This venison recipe gets its inspiration from the classic Beef Wellington, a presentation meal if ever there was one. What’s more, despite its aristocratic name, the original is most likely an American invention. The British like to claim it as their own and point to Arthur Wellesley, 1st Duke of Wellington, who supposedly ordered up a beef loin in pastry to celebrate whipping Napoleon Bonaparte at the Battle of Waterloo. A romantic notion, but one that no food historian has been able to prove. Instead, the first written reference
for “Fillet of Beef, a la Wellington” appeared nearly 90 years later in a 1903 issue of the Los Angeles Times, though a more accurate description of “Larded tenderloin of beef. Roast very rare. Allow to cool and roll into pie crust.” was printed in 1939, according to the Oxford English Dictionary.
It’s this version of the Wellington that we’re replicating here, the piecrust giving way to puff pastry and an elk tenderloin a worthy and wild replacement for your basic beef. Any venison loin can be used here, and I’d challenge the brave to attempt a whole backstrap wrapped and roasted. If you’re going that far, I’d even suggest making the pastry from scratch, though I see no real reason other than vanity for not using the premade version widely available in your grocer’s freezer.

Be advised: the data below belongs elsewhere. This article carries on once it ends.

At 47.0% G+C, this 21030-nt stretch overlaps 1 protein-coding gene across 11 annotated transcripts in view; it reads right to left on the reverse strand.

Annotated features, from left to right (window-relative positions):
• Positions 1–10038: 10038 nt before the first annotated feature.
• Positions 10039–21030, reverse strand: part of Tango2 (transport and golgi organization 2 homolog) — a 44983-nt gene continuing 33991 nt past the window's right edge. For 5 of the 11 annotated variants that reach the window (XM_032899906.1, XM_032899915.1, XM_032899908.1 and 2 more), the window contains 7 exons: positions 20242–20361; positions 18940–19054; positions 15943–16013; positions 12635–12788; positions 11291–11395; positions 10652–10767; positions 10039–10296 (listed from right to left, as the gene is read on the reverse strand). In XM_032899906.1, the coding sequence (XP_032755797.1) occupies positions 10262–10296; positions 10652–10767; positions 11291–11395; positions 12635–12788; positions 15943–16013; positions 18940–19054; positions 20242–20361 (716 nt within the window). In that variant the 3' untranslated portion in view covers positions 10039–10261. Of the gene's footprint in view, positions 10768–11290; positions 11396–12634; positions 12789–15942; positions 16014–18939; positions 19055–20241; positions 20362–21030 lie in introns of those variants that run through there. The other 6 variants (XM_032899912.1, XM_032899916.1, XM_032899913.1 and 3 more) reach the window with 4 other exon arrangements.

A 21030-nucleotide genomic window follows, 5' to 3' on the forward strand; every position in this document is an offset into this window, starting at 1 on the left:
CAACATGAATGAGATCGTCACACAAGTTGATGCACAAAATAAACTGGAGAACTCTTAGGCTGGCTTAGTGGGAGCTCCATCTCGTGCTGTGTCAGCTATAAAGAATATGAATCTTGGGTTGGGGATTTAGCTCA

A wild-game Wellington is actually easier than it looks, though I wouldn’t divulge this secret when your guests wow over the presentation. Just be sure your mushroom duxelles are in a proper paste as the pastry is prone to wet out if too much moisture is trapped within. I do like a strong English mustard, such as Colman’s, for the bite it brings, and be sure to grace the inside with good prosciutto, which also helps seal the pastry off from the steam and keep everything from getting too soggy.
An elk tenderloin, or any venison loin for that matter, still pink in the middle and presented in a golden, flaky crust is a bar above any prized turkey or cooked goose when unwrapped as the centerpiece of Christmas dinner. In fact, if Scrooge had been a hunter, he most certainly would have left that turkey hanging in the window and given Bob Cratchit some venison from his larder instead.